Women have always been essential to the history of health care and medicine. Dr. Elizabeth Blackwell was the first woman in the United States to earn a medical degree. Dr. Virginia Alexander brought awareness to the social and health inequalities that faced people of color in the 1930’s, and Henrietta Lacks’ “immortal” cells were part of nearly 75,000 studies and helped pave the way for the HPV vaccine, medications used to help patients with H.I.V. and AIDS and the development of Covid-19 vaccines.
Since 1995, presidents have issued a series of annual proclamations designating the month of March as “Women’s History Month”, commemorating and encouraging the study, observance and celebration of the vital role of women in American history and recognize the specific achievements women have made over the course of history in a variety of fields.
Women have always been essential to the history of health care and medicine. They have been doctors, nurses, midwives, activists, and public health experts, healing, studying, and improving access to health care.
To honor the service and impact of all women in health care we spotlight three women as representatives for all the amazing women who have shaped American health history.
Dr. Elizabeth Blackwell (1821 – 1910)
America’s first female doctor
Dr. Elizabeth Blackwell was the first woman in the United States to earn a medical degree. She became a lifelong advocate for female doctors. Dr. Blackwell had to fight for access to a complete education and to be seen as “a student simply,” not treated differently because of her gender.
She graduated in 1849 to great public approval. As further training was still not available in the United States, she studied for a few years in England and France.
“In the early 1850s, Dr. Blackwell returned to the United States. She and two other female doctors—Dr. Marie Zakrzewska and Blackwell’s younger sister Dr. Emily Blackwell—established the New York Infirmary for Indigent Women and Children (now New York-Presbyterian Lower Manhattan Hospital). They treated poor patients and provided medical training for women.”
Dr. Virginia Alexander (1899 – 1949)
Making momentous strides in the health care system for black patients
Dr. Virginia Alexander brought awareness to the social and health inequalities that faced people of color in the 1930’s. Not only did Dr. Alexander treat patients, she worked for Howard University, worked towards the 1939 National Health Bill that would form a national health insurance system, and she went into service in the field of Public Health.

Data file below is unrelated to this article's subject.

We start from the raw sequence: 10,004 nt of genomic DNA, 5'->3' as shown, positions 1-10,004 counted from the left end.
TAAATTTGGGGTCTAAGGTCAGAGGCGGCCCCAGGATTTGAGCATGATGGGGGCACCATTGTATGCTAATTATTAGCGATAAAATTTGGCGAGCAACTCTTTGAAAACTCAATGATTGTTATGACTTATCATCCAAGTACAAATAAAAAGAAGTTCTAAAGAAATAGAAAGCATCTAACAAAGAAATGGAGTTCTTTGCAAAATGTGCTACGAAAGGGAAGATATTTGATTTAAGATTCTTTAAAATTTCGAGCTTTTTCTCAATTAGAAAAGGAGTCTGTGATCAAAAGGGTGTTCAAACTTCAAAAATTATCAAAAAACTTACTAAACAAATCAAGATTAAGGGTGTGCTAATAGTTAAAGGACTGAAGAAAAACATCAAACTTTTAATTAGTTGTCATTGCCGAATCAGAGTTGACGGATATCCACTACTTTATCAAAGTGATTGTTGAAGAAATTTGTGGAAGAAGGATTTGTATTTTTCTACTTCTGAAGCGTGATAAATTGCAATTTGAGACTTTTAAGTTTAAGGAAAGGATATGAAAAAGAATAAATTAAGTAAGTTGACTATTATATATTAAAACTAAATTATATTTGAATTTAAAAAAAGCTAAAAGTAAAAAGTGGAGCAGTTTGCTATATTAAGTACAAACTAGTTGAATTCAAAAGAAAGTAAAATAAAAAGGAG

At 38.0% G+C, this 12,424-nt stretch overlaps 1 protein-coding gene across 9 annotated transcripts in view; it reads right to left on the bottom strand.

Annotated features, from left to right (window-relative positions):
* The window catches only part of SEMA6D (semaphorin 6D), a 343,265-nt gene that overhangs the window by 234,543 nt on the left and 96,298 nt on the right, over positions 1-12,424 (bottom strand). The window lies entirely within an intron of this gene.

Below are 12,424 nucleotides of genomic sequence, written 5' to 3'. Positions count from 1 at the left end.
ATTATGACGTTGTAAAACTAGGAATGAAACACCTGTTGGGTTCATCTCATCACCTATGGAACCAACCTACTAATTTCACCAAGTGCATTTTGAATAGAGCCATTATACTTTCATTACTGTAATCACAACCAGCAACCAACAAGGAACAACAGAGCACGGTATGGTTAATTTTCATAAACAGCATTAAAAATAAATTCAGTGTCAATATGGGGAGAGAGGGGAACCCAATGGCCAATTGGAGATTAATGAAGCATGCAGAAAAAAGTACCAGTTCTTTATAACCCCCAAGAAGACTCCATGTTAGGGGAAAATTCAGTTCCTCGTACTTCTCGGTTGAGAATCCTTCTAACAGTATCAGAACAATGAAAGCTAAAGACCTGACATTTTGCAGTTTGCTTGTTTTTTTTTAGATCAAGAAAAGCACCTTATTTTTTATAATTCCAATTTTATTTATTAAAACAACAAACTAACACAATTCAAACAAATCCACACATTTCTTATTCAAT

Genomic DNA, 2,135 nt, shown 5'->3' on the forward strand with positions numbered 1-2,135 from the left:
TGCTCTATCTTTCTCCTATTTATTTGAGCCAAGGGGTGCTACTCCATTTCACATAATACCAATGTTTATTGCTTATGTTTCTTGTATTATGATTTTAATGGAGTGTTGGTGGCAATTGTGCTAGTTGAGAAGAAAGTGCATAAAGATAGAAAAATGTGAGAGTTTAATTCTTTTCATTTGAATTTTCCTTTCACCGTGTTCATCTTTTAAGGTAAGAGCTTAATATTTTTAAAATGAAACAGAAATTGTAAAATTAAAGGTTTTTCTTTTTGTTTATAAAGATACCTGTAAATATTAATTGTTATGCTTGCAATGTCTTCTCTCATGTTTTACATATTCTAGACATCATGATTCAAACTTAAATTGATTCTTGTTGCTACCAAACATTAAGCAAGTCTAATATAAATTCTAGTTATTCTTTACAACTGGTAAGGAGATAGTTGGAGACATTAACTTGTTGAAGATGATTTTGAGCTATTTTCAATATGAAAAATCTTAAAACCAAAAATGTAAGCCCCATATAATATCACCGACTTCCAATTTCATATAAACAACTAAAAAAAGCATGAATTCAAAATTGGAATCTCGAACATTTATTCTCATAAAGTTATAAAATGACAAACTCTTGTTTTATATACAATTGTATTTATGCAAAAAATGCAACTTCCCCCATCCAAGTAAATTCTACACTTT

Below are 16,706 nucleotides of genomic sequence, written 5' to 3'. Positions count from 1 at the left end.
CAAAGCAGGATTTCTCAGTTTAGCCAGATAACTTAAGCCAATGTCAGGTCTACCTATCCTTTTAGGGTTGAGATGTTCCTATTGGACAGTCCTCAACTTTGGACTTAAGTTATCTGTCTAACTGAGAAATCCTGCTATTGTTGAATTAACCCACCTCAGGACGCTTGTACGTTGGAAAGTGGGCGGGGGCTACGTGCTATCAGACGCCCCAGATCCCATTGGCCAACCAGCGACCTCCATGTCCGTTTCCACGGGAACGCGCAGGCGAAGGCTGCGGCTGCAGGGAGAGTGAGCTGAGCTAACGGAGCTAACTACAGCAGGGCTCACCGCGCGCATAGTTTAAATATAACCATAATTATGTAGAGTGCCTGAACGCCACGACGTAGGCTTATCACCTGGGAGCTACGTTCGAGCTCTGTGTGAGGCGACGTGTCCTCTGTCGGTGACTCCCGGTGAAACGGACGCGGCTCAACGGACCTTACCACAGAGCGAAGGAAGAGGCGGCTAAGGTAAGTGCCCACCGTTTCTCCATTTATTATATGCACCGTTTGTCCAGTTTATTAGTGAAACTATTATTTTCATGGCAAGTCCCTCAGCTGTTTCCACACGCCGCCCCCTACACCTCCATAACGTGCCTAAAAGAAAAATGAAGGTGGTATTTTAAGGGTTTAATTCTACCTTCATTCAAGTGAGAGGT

Dr. Alexander’s work and determination led to understanding of the health disparities of people of color and paved the road for significant change in health care, social, and economic issues.
Today we know that Social determinants of health (SDOH) have a major impact on people’s health, well-being, and quality of life, contributing to wide health disparities and inequities. Health organizations as well as education, transportation, and housing need to take action to improve the conditions in people’s environments to reach the full potential for health and well-being for all.
Henrietta Lacks (1920 -1951)
The immortal cells that continue to impact the world
In 1951, Henrietta Lacks who was dying of cervical cancer, went to Johns Hopkins Hospital in Baltimore for treatment.
Without her knowledge or consent, doctors removed a sample of cells from her tumor. They gave the sample to a researcher at Johns Hopkins University who was trying to find cells that would survive indefinitely so researchers could experiment on them. Her cells thrived and multiplied in the laboratory, something no human cells had done before.
Today these incredible cells — called “HeLa” cells, from the first two letters of her first and last names — are used to study the effects of toxins, drugs, hormones and viruses on the growth of cancer cells without experimenting on humans. They were reproduced billions of times, were part of nearly 75,000 studies and helped pave the way for the HPV vaccine, medications used to help patients with H.I.V. and AIDS and, recently, the development of Covid-19 vaccines.
Her story also illustrates the racial inequities in the US health care system. Lacks was a Black woman and where her cells were collected was one of only a few that provided medical care to Black people.
Nobody asked Henrietta Lacks for consent to use her cells in research in 1951. None of the biotechnology or other companies that profited from her cells passed any money back to her family. The past cannot be undone, but we must acknowledge the wrongs of the past to make better choices in the present. The best way to recognize Henrietta Lack’s contribution would be to stop inequities in health care.
Whether in the past, or in present time, women are making history. As a woman-owned company, PCG is committed to continually supporting the role of women in health care and fighting against inequity.